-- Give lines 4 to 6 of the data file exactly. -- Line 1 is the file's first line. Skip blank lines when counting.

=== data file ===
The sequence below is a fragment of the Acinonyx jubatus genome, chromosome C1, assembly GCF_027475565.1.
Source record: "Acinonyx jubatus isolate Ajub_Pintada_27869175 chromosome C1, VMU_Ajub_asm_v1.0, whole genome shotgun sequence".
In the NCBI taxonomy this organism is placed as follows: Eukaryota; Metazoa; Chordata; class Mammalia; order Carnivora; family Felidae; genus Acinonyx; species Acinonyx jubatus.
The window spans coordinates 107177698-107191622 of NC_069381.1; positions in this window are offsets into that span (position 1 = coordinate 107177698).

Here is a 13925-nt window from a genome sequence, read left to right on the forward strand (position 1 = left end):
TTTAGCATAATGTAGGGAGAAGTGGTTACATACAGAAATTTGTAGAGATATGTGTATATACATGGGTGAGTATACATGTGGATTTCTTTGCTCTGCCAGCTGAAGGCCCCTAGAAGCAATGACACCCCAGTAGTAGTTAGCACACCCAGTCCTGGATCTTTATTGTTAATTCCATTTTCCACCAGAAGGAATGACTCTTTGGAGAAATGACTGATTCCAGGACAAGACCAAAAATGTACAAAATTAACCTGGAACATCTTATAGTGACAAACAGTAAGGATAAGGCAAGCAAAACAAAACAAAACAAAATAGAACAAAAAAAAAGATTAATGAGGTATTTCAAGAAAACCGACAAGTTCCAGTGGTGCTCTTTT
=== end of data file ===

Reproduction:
The window spans coordinates 107177698-107191622 of NC_069381.1; positions in this window are offsets into that span (position 1 = coordinate 107177698).

Here is a 13925-nt window from a genome sequence, read left to right on the forward strand (position 1 = left end):
TTTAGCATAATGTAGGGAGAAGTGGTTACATACAGAAATTTGTAGAGATATGTGTATATACATGGGTGAGTATACATGTGGATTTCTTTGCTCTGCCAGCTGAAGGCCCCTAGAAGCAATGACACCCCAGTAGTAGTTAGCACACCCAGTCCTGGATCTTTATTGTTAATTCCATTTTCCACCAGAAGGAATGACTCTTTGGAGAAATGACTGATTCCAGGACAAGACCAAAAATGTACAAAATTAACCTGGAACATCTTATAGTGACAAACAGTAAGGATAAGGCAAGCAAAACAAAACAAAACAAAATAGAACAAAAAAAAAGATTAATGAGGTATTTCAAGAAAACCGACAAGTTCCAGTGGTGCTCTTTT